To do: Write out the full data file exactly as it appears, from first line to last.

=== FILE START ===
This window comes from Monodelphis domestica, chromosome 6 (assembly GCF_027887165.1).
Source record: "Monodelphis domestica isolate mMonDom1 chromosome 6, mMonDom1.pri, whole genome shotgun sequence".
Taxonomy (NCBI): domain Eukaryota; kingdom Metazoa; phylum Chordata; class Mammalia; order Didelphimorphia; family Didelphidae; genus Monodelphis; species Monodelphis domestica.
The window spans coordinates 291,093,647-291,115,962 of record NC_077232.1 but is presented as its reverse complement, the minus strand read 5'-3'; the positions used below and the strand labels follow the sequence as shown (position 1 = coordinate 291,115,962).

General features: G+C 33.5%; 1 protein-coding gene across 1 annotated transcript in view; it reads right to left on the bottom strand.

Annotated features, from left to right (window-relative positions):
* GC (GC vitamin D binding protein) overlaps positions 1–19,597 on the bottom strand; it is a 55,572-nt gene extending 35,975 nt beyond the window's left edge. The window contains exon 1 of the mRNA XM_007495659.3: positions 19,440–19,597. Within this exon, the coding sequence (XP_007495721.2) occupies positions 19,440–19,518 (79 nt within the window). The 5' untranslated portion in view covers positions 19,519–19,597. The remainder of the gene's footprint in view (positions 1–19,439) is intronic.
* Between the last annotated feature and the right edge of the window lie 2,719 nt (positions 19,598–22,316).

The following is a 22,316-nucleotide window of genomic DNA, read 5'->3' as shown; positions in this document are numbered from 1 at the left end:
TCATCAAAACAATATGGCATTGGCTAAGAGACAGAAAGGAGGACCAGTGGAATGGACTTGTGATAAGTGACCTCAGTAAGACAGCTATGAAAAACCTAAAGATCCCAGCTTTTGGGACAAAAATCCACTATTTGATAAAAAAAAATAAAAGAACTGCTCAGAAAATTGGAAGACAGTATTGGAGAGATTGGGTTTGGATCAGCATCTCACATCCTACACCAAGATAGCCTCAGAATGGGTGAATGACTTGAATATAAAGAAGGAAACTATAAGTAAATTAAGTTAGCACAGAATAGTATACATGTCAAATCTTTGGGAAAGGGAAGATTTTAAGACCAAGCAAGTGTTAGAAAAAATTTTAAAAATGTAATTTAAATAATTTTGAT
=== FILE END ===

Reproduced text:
This window comes from Monodelphis domestica, chromosome 6 (assembly GCF_027887165.1).
Source record: "Monodelphis domestica isolate mMonDom1 chromosome 6, mMonDom1.pri, whole genome shotgun sequence".
Taxonomy (NCBI): domain Eukaryota; kingdom Metazoa; phylum Chordata; class Mammalia; order Didelphimorphia; family Didelphidae; genus Monodelphis; species Monodelphis domestica.
The window spans coordinates 291,093,647-291,115,962 of record NC_077232.1 but is presented as its reverse complement, the minus strand read 5'-3'; the positions used below and the strand labels follow the sequence as shown (position 1 = coordinate 291,115,962).

General features: G+C 33.5%; 1 protein-coding gene across 1 annotated transcript in view; it reads right to left on the bottom strand.

Annotated features, from left to right (window-relative positions):
* GC (GC vitamin D binding protein) overlaps positions 1–19,597 on the bottom strand; it is a 55,572-nt gene extending 35,975 nt beyond the window's left edge. The window contains exon 1 of the mRNA XM_007495659.3: positions 19,440–19,597. Within this exon, the coding sequence (XP_007495721.2) occupies positions 19,440–19,518 (79 nt within the window). The 5' untranslated portion in view covers positions 19,519–19,597. The remainder of the gene's footprint in view (positions 1–19,439) is intronic.
* Between the last annotated feature and the right edge of the window lie 2,719 nt (positions 19,598–22,316).

The following is a 22,316-nucleotide window of genomic DNA, read 5'->3' as shown; positions in this document are numbered from 1 at the left end:
TCATCAAAACAATATGGCATTGGCTAAGAGACAGAAAGGAGGACCAGTGGAATGGACTTGTGATAAGTGACCTCAGTAAGACAGCTATGAAAAACCTAAAGATCCCAGCTTTTGGGACAAAAATCCACTATTTGATAAAAAAAAATAAAAGAACTGCTCAGAAAATTGGAAGACAGTATTGGAGAGATTGGGTTTGGATCAGCATCTCACATCCTACACCAAGATAGCCTCAGAATGGGTGAATGACTTGAATATAAAGAAGGAAACTATAAGTAAATTAAGTTAGCACAGAATAGTATACATGTCAAATCTTTGGGAAAGGGAAGATTTTAAGACCAAGCAAGTGTTAGAAAAAATTTTAAAAATGTAATTTAAATAATTTTGAT